In the White Wolf VTES forum a player asked how one would cut down a 90 card VTES deck to smaller size more suitable for tournaments or competitive games in general.
When I start building decks I usually start with 90 card version. With this initial draft I then play a couple of league or casual games, to see which parts are working or not. Between these games I often remove cards that didn’t work in this deck. Sometimes I replace them with more suitable cards, or if I have the impression, that the card doesn’t fit into the concept at all, I just throw them out, e.g. when I have too many master cards in the deck, I remove those which are not essential to the deck. So this is already the first step of reducing the deck size.
Before trimming down the deck to a tournament size between 60 and 80 cards, I first ask myself, if this is necessary at all? How much cards were left in the library in a typical game and did I came close to decking myself? E.g. when playing a combat deck with a high throughput of cards or a deck with many Liquidations, it’s often not advisable to reduce the card count below 80 to 90.
When I have decided to reduce the deck size, I usually aim to reduce the deck to 75 cards. Sometime ago in the French VTES forum Sabbat in France one of the forum members came up with the following classification with regards to deck size:
- 60 cards — fast or combo decks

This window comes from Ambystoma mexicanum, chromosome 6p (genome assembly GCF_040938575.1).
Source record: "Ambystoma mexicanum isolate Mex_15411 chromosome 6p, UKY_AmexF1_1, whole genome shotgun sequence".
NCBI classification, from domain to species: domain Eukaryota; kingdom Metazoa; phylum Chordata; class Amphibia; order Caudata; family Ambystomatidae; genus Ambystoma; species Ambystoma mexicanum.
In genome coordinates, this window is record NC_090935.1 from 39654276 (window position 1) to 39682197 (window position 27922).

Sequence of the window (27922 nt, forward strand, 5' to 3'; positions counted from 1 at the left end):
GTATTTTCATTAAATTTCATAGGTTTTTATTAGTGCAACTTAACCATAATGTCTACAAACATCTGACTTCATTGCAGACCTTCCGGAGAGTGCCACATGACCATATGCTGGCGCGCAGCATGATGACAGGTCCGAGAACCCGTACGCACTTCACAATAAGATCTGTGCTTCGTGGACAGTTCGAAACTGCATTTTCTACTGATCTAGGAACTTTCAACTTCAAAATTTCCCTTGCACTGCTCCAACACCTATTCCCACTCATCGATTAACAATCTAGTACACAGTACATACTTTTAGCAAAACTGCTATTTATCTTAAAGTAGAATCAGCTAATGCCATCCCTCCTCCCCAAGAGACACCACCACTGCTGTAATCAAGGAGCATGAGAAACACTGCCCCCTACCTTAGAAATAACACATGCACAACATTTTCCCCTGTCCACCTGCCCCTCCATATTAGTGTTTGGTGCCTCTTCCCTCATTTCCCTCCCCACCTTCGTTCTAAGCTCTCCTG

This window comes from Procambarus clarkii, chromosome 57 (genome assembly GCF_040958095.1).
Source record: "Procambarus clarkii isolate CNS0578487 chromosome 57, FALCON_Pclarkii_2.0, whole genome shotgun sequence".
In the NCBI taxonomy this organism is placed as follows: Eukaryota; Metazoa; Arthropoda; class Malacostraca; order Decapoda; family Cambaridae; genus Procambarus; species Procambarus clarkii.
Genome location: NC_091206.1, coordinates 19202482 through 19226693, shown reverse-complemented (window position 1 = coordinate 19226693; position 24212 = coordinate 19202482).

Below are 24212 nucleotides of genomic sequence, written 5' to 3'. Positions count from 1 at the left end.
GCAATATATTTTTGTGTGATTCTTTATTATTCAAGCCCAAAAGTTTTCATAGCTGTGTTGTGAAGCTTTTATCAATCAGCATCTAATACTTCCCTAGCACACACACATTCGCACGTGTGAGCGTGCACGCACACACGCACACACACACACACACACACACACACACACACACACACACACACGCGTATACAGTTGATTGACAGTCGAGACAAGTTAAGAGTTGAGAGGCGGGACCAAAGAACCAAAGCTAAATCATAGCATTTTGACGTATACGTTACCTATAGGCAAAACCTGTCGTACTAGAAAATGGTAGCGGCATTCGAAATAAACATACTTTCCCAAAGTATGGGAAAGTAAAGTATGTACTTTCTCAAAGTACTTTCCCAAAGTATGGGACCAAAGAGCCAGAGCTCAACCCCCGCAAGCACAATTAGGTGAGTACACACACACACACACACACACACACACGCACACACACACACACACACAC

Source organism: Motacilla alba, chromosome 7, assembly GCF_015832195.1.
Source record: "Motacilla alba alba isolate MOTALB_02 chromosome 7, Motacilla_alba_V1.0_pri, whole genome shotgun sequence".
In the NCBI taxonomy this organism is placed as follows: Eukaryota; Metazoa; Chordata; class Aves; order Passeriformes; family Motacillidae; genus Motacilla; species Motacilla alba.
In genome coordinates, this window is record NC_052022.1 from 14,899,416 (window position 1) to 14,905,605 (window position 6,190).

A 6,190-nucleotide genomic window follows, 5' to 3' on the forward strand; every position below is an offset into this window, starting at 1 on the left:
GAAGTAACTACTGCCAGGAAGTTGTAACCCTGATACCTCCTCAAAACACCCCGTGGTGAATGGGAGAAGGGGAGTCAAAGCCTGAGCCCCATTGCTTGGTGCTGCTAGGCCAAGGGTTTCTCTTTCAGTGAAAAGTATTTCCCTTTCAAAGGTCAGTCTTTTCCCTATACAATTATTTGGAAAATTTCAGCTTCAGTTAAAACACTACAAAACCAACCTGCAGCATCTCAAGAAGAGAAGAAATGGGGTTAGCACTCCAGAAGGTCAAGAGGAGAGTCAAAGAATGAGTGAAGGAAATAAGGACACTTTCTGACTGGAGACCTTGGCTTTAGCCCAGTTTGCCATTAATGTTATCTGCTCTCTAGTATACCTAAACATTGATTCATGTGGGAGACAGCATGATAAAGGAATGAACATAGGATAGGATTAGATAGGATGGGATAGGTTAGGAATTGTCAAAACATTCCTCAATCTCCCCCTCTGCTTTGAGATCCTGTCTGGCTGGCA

- 70 cards — fast deck with extras
- 75 cards — normal deck
- 80 cards — combat decks
- 90 cards — bad decks
Although it’s slight exaggeration at the lower end of the list, it shows the a good guideline for which deck size to aim. The faster or the more combo-dependent the deck is, the smaller the deck should be.
Usually when trimming down a deck, I follow these principles:
- Try to retain card ratios where possible, e.g. try to keep the same ratio of master cards to combat cards to action cards, etc. This is important to avoid hand-jams with certain types of cards.
- Eliminate cards that are not essential to your deck, but nice-to-have and/or corner case.
- Eliminate cards with higher number of copies (5 to 10) in your deck by one or two copies.
For example, if this would be my DOM bleed deck with 24 cards, ..
Master Cards (7): [29.2%]
5x Blood Doll
1x Pentex Subversion
Action/Action Modifier Cards (11): [45.8%]
6x Govern the Unaligned
Reaction Cards (6): [25%]
I can reduce it to the following deck with 18 cards (removing 1/4 of the deck):
Master Cards (5): [27%]
4x Blood Doll
1x Pentex Subversion
Action Cards/Action Modifier (8): [44.4%]
5x Govern the Unaligned
Reaction Cards (5): [27.8%]
I have removed the Graverobbing and the Retribution, because they are kind of useful in some cases and nice for casual games, but not necessary for the deck to work in general. Then I removed one copy each of Govern the Unaligned and Blood Doll, and as a consequence one copy of Conditioning to retain card ratios between the different card groups. This is of course a simplified example, but it shows the general principle.